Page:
For your holidays in Japan and abroad

Japan readily becomes a top tourist destination with its rich history, exciting culture, delectable food, and diverse landscape. According to estimates, about 30 million tourists visit this East Asian country every year. It was also ranked as the number one tourist destination in the world on the Travel and Tourism Development Index 2021 of the World Economic Forum.

If you plan to visit Japan to have the many unique experiences it is known to offer, you would want to know if the country requires international travelers to carry insurance. Read on to know all about Japan’s travel insurance requirements.

Does Japan Require Travel Insurance?

US citizens do not need travel insurance for Japan, as it is only a requirement for travelers who need a visa for Japan.

US citizens are exempted from the visa for short-term stays in Japan, up to 90 days. However, getting one is recommended as a travel insurance policy will come in handy in any unforeseen situation. The US Department of Health also strongly recommends carrying supplemental insurance that covers medical treatments and evacuation.

One primary reason why it is recommended that you take travel insurance for Japan is that the country’s medical system requires foreigners to show proof of funds to cover their entire cost of treatment before providing any medical services. You don’t want to be in a situation where you’re denied medical care because you cannot prove your ability to pay. Therefore, it’s best to carry travel insurance for Japan with adequate medical coverage.

Japan Travel Insurance FAQs


What documents do I need to travel to Japan?

American citizens traveling to Japan require a passport valid for the intended duration of the stay and at least one blank page.

You may also be required to show proof of COVID-19 vaccination.

Does Japan require International Medical Coverage?

Japan does not require international medical coverage, but it is highly recommended that tourists carry one to pay for any medical emergency.

What vaccinations are required to visit Japan?

You may only be asked to show proof of COVID-19 vaccination, but the CDC suggests getting the following vaccines as well before traveling to Japan:

  • Hepatitis A and B
  • Japanese Encephalitis
  • Rabies
  • Tick-borne Encephalitis
  • Routine Vaccines – Chickenpox, MMR, Flu, Polio, Shingles, and Diphtheria-Tetanus-Pertussis


Why choose AXA Travel Insurance for Japan?

AXA travel insurance is the most comprehensive travel coverage you could get. The plans include an extensive range for trip cancellation, travel interruption, baggage loss, emergency medical treatment and evacuation, and much more. Contact us to learn more and find the best travel insurance for your Japan visit.

What are the neighboring countries of Japan?

Japan is an island nation, so it doesn’t share land borders with any country. However, it does share maritime borders with several countries in the east. These include:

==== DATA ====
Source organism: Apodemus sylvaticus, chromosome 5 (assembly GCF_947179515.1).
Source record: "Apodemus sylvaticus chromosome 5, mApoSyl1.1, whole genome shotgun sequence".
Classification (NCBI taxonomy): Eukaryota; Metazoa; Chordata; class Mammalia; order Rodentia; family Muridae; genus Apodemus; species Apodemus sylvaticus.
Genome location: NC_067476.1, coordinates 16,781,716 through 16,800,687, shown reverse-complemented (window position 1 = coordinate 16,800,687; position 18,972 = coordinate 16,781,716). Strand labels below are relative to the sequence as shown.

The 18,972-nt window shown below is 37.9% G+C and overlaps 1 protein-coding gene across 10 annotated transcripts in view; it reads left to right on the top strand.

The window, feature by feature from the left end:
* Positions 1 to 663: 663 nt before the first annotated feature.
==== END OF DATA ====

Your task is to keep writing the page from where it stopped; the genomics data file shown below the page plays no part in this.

• China
  • Taiwan
  • Russia
  • South Korea
  • North Korea
  • The Philippines


What is the best time of year to visit Japan?

The best time of the year to travel to Japan is between March and May to witness the gorgeous cherry blossoms. However, it is also the peak tourist season, so be prepared for large crowds. September to November is also an excellent time to visit Japan weather-wise.

What is the local currency of Japan and its exchange rate for USD?

The currency of Japan is the Japanese Yen, and its current exchange rate for USD is 1 Japanese Yen = 0.0075 USD.

Are credit cards widely accepted in Japan? If yes, which ones?

Even though the prevalent form of payment is still cash in Japan, credit cards are generally accepted in most places. Visa and MasterCard are Japan's two most widely accepted international credit cards. Some areas may also take American Express cards, but some may deny them due to their high merchant fees.

What local customs and cultural norms tourists visiting Japan should be aware of?

Japanese are known for their strong cultural values and firm adherence to traditions. Here are some of the things tourists visiting Japan should be careful of to avoid hurting the locals’ sentiments:

  • Japanese do not tip. In some places, tipping may even be considered rude or insulting.
  • Avoid talking loudly on public transport.
  • Dress modestly and be respectful in temples and shrines. Also, avoid talking loudly.
  • Littering is an offense in Japan.
  • Eating or drinking on the subway or while walking is considered rude.
  • It’s considered rude to bring dirt to someone’s house. So, if you’re invited to a local’s house, you should take off your shoes at the door and wear guest slippers.

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